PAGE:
- How can you defend him?
- It's your move.

I'm not defending him,
I'm defending his right

to live his life in a way to make
amends for his past, that's all.

- Make amends?
- Yes!

- Jump that.
- Jump? What?

- Go on and jump me.
- I'd like to hear how a man...

Oh, go ahead.

Makes amends for what
Krag did at Donneville.

Ain't too often I can
catch you like that.

The day you catch me will be the
day the sun comes up backwards.

- Well, all I'm saying...
- Oh, shut up.

He was a murderer. A
killer of plain soldier boys.

Shut up!

- Well, all I'm trying...
- I'm not talking to you.

He was an enemy
to this country, Doc.

Clear as the hands
on your wrists!

"Clear as the hands on your wrists."
Is that all you can think of to say?

Let me tell you something.

The law is the law, and in
times of war, there is no law.

And that's why it's war. And I'll
tell you something else, Burke.

It's my own personal
and private opinion

that if they put your
brains in a mustard seed,

they'd rattle like a
peanut in a box car.

- Now, shut up.
- Now, wait a minute, Doc!

I was in the tenth
Pennsylvania Volunteers...

Oh, good. Oh, that's marvelous!
That clears everything up.

Now you're qualified. You can
go ahead and write your book.


At least I was there.
Where were you?


Doesn't make any
difference where I was.

Doesn't make any difference
where anybody was.

The point I am trying to make
with you, with some difficulty,

is first, and of
lesser importance,

is that in times of civil war,

the code of humanity
disappears completely.

And secondly, and
of greater importance,

a man's past is his past.

It's what he contributes to
the present that's important.

Now, as far as Krag or Driscoll,

or whatever you want
to call him is concerned,

it's my opinion that you could not
carry his brains in your two hands.

And it's brains, my friends,

that is gonna save this,

the best of all possible
worlds, up to now.

And not the tenth
Pennsylvania Volunteers.

Top of that, old Sheriff Dillon

just up and took
my Clara from me.

Took up all our guns.

Can't blame him.

Some kind of talk about
whiskey and powder not mixing up.

Can't blame him.

I wish he'd throw us
back in that jail house.

Mmm, how I do wish it.

Just get a hold of
that old devil, Krag.

Just get my hands on him
and tear him limb from limb.


Old Dillon done
figured that out, too.

Thinking man.

Thinking man.

Whose side you on?

Oh, Corley, we
ain't aching, is we?


We got whiskey, we got money.

Now, I ask you, Corley,

is the living life made up of
anything more than death?

I can't rile so
heavy, thinking on it.

This whole town just tippy-toeing
around us like we was a bog.

Like we's some kind of filth.

Hey, you old town!

Your filth is in the jail house!

Why don't you do
something about him?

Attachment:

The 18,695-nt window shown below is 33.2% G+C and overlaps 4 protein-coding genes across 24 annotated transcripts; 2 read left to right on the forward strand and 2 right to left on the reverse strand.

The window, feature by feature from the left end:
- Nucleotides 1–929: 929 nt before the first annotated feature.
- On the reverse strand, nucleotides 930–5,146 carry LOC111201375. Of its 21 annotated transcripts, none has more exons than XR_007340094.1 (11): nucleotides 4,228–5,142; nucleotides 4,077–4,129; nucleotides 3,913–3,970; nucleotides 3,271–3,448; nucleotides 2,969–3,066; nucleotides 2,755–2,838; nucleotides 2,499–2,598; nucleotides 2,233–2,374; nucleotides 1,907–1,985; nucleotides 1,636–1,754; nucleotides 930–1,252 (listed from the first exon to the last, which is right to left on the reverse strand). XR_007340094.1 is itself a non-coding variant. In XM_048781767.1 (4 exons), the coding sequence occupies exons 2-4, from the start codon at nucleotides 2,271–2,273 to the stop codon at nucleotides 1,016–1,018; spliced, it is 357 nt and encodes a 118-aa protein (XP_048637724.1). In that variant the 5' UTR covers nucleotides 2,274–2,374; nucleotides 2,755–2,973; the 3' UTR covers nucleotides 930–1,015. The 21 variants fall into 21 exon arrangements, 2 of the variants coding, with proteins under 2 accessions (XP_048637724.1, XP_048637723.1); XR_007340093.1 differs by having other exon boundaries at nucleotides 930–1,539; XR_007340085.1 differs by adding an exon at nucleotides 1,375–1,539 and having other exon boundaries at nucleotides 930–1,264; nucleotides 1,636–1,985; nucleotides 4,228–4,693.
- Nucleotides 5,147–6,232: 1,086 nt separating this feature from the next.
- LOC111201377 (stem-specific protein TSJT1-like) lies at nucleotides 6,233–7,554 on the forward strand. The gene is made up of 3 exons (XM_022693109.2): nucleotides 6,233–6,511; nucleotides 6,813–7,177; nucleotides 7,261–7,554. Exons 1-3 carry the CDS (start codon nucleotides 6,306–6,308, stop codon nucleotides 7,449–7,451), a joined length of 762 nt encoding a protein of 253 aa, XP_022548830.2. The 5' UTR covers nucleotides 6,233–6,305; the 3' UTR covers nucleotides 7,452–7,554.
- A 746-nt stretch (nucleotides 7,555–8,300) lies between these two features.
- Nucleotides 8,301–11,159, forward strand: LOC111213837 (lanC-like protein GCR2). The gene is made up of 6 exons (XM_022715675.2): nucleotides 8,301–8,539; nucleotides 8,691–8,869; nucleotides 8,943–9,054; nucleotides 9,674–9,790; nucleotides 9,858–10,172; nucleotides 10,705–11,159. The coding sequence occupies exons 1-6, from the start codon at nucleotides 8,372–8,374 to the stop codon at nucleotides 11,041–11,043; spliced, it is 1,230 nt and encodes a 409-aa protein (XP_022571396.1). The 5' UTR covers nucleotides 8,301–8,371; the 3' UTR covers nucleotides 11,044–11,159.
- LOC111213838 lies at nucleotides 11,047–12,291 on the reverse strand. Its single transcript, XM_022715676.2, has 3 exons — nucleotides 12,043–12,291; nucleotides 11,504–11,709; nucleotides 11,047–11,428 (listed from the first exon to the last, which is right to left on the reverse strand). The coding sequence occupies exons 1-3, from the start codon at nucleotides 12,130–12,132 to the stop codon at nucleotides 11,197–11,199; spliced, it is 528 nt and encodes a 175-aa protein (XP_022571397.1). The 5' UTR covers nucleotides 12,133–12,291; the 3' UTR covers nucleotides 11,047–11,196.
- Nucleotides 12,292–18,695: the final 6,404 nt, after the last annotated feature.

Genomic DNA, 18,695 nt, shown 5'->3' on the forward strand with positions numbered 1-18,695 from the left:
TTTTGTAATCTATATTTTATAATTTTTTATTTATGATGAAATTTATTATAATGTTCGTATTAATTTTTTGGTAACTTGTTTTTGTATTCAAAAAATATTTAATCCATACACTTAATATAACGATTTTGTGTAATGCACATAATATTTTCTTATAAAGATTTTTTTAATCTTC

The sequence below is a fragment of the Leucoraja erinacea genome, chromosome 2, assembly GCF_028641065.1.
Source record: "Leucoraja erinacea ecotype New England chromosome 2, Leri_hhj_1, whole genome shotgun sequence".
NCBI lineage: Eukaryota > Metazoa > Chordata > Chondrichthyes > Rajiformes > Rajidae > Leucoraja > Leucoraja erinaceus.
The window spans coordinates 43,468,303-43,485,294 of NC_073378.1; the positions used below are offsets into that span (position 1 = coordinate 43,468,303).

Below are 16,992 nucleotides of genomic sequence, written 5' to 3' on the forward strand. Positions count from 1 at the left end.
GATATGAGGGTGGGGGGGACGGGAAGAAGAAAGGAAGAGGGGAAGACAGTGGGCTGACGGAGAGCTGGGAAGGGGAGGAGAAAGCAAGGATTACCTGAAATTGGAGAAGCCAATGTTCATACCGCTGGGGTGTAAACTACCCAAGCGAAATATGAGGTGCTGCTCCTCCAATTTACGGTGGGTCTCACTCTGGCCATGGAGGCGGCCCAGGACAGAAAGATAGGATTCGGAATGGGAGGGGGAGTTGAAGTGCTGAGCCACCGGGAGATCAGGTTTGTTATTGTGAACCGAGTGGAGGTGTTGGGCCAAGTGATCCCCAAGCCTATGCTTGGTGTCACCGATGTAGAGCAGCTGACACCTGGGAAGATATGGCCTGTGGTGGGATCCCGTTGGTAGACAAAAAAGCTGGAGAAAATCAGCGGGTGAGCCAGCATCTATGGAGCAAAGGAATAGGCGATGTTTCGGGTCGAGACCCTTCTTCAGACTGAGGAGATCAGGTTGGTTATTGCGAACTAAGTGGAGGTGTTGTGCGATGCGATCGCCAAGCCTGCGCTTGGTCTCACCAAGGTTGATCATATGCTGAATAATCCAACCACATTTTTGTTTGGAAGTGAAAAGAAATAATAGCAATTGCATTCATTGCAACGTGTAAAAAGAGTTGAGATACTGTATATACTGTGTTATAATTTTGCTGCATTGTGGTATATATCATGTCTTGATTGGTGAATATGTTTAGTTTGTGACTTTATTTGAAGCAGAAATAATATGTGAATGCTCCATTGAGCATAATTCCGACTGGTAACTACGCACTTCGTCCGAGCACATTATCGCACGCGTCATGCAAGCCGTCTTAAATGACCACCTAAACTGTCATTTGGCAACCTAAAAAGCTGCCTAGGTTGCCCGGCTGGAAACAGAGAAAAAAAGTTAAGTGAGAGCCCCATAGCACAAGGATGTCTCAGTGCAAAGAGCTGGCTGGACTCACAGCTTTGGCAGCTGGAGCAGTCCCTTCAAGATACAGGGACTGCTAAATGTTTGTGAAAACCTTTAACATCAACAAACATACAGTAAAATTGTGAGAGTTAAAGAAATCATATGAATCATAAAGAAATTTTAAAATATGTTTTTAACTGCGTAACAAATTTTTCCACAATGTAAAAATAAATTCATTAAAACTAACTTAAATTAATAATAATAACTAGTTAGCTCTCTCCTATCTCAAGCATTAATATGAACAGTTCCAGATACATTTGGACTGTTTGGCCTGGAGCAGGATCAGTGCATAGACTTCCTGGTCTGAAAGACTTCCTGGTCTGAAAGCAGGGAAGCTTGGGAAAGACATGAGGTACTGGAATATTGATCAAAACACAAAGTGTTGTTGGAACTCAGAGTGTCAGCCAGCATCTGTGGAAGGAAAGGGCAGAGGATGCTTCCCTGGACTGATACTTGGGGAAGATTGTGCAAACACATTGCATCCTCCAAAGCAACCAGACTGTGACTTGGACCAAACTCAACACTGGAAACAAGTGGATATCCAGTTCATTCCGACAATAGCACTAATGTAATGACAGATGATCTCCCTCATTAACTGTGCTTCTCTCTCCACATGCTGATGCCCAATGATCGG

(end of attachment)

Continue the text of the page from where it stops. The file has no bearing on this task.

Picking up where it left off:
Come to think on it...

that whole war was
on account of me.

Wasn't it?


And me not... bothered strong.

Well, there's more than
one way to the mountain.

Well, howdy, Tom.

What can I do for you?

I'd like to see...

Your pa?

- Him.
- Him?

Well, sure can't be
no harm did with that.

Sure, you can see him.

Just come right in here.

Got yourself a visitor
here, Mr. Driscoll.


I'm not your son.

I understand.

I... I don't understand.

I don't understand
anything at all.

I had a father.

And I love him.

And I was proud of him.

So was everybody else.

And he did all the
things that they're saying?

Well, uh...

I don't exactly know
what they're saying, Tom.


That you're a...

That you murdered
men, just for the pleasing.

Just for the pleasing!

I had a father...

and I love him...

and now I don't
understand anything at all.

Your ma, how's she feeling, Tom?

She wanted me to come here.

She says all things
have reasons.

She's right.

All things, all events...

all horrors have reasons, Tom.

But that doesn't make those reasons
justifiable under the face of God.

Are you a murderer?

I was, uh...
commandant of a camp...

that had more prisoners
than it could manage.

Brave men died for lack of food.

Brave men died from
the filth in which they lived,

and I've been dying ever since.

No, were you a murderer?

Yes. But not the way they think.

I've never taken a
life with hand or gun.

But I've done worse.

I sat on these hands
when I should have acted.

Oh, I appeased my
conscience by writing letters.


To my superiors, begging
for medical supplies,

food, some lumber to build
shelters against the cold.

When these letter were
ignored, month after month,

I told myself I'd done
everything a soldier could do.

That was a lie.

I complained in whispers when I
should have thundered from the housetops

of every village and hamlet within
a hundred miles of Donneville.

I should have roused the
country against that abomination.

Made the world see what we